The first session of the 128th Legislature is up and running. There are some new faces and more than a few returning ones. The committees look a little different. Given the closely divided Legislature and the Governor’s enthusiasm for vetoing bills, we don’t anticipate too many strides forward. However, there are several key issues that have strong bipartisan support and which have a reasonable chance at achieving success this session.
We’ll need lots of help from our activists and supporters to be successful.
Our priorities include:
In addition to these legislative priorities, we will be highly engaged in a variety of other issues central to our mission. As a member of the Maine Environmental Priorities Coalition, we will work closely with our partners to push forward legislation that will protect and conserve Maine’s wildlife and habitat and defend against efforts to weaken it. A clean environment, healthy people and wildlife, vibrant communities, and a strong and growing economy all go hand-in-hand. We need to maintain our forward-thinking, science-based approach to natural resource stewardship.
We welcome your participation in our efforts, and we thank you for all you have done and will do to help protect Maine’s waters, land, and wildlife.
|Andrew Beahm, Acting Executive Director||Jennifer Burns Gray, Staff Attorney and Advocate|
In order to successfully protect and conserve Maine’s wildlife and habitat, we need to ensure that much-needed state programs and services continue to be funded. Our ability and willingness to invest in conservation today will impact Maine’s forests, rivers, and seashores, as well as the economic and recreational opportunities they provide, for generations to come.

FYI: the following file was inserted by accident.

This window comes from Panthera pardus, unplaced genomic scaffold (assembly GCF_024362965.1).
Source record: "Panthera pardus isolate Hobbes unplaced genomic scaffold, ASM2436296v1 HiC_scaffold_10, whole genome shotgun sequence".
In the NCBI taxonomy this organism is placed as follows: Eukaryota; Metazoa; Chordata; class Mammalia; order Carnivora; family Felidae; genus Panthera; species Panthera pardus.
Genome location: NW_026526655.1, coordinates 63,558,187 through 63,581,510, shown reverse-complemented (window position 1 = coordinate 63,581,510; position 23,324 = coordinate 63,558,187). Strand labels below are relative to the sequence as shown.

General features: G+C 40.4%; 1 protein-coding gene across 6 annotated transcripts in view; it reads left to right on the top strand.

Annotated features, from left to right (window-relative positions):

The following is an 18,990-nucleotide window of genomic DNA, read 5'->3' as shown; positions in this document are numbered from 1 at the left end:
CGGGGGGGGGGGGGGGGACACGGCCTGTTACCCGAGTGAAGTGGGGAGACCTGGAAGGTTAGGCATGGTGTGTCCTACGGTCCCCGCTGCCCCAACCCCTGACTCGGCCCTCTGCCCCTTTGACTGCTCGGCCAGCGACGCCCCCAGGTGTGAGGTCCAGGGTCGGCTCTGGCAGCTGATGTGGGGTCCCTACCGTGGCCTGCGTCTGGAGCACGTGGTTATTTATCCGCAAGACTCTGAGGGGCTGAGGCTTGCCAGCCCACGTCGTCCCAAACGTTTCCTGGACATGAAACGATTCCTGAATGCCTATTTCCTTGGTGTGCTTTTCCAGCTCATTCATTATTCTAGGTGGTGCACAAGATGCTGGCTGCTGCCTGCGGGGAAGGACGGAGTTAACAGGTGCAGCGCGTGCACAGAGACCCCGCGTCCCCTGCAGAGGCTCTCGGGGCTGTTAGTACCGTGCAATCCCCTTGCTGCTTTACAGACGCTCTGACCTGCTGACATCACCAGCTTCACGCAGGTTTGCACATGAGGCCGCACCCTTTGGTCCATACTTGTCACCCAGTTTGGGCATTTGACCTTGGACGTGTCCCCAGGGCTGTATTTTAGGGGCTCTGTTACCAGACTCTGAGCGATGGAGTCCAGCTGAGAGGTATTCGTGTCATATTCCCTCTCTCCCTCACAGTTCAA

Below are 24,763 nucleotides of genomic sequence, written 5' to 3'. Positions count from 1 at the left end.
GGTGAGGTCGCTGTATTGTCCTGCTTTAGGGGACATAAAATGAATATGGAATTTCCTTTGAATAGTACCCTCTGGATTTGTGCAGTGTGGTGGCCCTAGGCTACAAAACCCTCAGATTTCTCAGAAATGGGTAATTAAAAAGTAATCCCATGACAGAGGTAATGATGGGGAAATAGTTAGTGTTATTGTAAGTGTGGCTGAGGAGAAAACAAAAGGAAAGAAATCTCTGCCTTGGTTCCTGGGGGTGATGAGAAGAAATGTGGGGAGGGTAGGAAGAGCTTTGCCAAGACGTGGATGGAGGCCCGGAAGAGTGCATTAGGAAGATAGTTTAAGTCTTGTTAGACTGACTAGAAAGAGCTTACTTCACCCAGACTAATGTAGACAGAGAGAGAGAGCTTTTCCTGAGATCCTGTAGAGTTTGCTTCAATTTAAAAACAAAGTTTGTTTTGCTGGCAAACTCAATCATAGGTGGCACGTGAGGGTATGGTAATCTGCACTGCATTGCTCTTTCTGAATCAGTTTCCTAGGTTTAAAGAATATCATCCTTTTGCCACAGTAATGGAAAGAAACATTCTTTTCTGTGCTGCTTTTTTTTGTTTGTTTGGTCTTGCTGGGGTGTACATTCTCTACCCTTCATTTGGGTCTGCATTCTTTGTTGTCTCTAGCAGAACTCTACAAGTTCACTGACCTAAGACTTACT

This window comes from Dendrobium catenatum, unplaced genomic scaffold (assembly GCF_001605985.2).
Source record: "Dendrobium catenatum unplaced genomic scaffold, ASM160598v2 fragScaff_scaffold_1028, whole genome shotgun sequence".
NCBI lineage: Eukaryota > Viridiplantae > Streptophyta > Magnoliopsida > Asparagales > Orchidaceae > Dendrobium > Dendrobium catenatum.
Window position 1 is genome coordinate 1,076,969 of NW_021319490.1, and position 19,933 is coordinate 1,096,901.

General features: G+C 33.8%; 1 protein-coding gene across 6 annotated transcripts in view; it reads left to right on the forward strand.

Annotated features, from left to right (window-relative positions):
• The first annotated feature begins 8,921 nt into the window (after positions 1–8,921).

A proposed $10 million bond would help fund stream culvert improvements to our road infrastructure. This will improve public safety by protecting roadways during extreme flood events, and it will benefit Maine’s wildlife by reconnecting habitat. Stream connectivity is critically important to maintaining healthy fish and wildlife populations, but many of our existing culverts block their passage. With good stream connectivity, fish are free to move upstream or downstream, and improvements for fish support the health of other wildlife
in the ecosystem.
The Legislature will have the opportunity to send a bond package to the voters, including new funds for municipalities to install correctly sized and designed culverts. Investments like these benefit our environment and our economy.
Maine’s extraordinary environment forms the backdrop for who we are and what we value as individuals and as a state. Our jobs, health, recreation activities, and identity as Maine people all have their roots in our beautiful environment. When we work together to protect our natural resources, Maine people and businesses can thrive. Maine’s land use regulations are designed to protect our water, land, and wildlife, and to steer development to the most appropriate places. These core protections support good jobs, healthy people, and thriving wildlife populations.
Open-pit mining in Maine could result in arsenic, lead, and other toxic chemical contamination of our lakes, rivers, and soils. Open-pit mining leaves large toxic acid ponds, which run a very real risk of draining through ground and surface waters. In addition to human health, the acidity threatens water quality and aquatic life like brook trout, as well as other wildlife habitat in the area. We’re proposing language to strengthen the Mining Act and we’ll be opposing the Board of Environmental Protection’s rules that fall short of the high standards Maine deserves.
Maine is home to 97% of the intact wild brook trout lake and pond habitat in the eastern U.S. Brook trout are important to Maine and the nation’s ecological and sporting heritage, and are also a valuable recreational and economic state resource. This population is at risk; the quality and abundance of the fishery has declined, and brook trout are very sensitive to competition from other fish species. We expect a number of bills addressing brook trout protections.